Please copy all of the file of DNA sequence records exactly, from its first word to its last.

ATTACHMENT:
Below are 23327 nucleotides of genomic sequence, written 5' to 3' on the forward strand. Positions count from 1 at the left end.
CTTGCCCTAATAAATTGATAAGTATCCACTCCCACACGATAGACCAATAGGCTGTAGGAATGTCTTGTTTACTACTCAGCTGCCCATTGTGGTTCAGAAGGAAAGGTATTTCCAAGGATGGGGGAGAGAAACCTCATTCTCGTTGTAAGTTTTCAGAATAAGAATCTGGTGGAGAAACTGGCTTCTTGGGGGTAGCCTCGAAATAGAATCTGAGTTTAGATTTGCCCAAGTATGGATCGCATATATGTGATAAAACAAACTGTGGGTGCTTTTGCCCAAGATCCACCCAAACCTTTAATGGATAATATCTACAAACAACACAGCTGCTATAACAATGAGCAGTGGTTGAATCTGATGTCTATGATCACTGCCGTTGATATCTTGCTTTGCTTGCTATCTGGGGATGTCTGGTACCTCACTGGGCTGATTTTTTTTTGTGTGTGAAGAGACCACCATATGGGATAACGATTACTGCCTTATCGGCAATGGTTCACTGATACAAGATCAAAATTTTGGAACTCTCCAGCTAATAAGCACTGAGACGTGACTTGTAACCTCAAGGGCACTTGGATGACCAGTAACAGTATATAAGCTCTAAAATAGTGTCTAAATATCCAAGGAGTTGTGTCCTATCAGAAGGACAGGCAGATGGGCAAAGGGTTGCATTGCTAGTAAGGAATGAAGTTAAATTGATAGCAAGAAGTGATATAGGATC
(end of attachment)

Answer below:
Below are 23327 nucleotides of genomic sequence, written 5' to 3' on the forward strand. Positions count from 1 at the left end.
CTTGCCCTAATAAATTGATAAGTATCCACTCCCACACGATAGACCAATAGGCTGTAGGAATGTCTTGTTTACTACTCAGCTGCCCATTGTGGTTCAGAAGGAAAGGTATTTCCAAGGATGGGGGAGAGAAACCTCATTCTCGTTGTAAGTTTTCAGAATAAGAATCTGGTGGAGAAACTGGCTTCTTGGGGGTAGCCTCGAAATAGAATCTGAGTTTAGATTTGCCCAAGTATGGATCGCATATATGTGATAAAACAAACTGTGGGTGCTTTTGCCCAAGATCCACCCAAACCTTTAATGGATAATATCTACAAACAACACAGCTGCTATAACAATGAGCAGTGGTTGAATCTGATGTCTATGATCACTGCCGTTGATATCTTGCTTTGCTTGCTATCTGGGGATGTCTGGTACCTCACTGGGCTGATTTTTTTTTGTGTGTGAAGAGACCACCATATGGGATAACGATTACTGCCTTATCGGCAATGGTTCACTGATACAAGATCAAAATTTTGGAACTCTCCAGCTAATAAGCACTGAGACGTGACTTGTAACCTCAAGGGCACTTGGATGACCAGTAACAGTATATAAGCTCTAAAATAGTGTCTAAATATCCAAGGAGTTGTGTCCTATCAGAAGGACAGGCAGATGGGCAAAGGGTTGCATTGCTAGTAAGGAATGAAGTTAAATTGATAGCAAGAAGTGATATAGGATC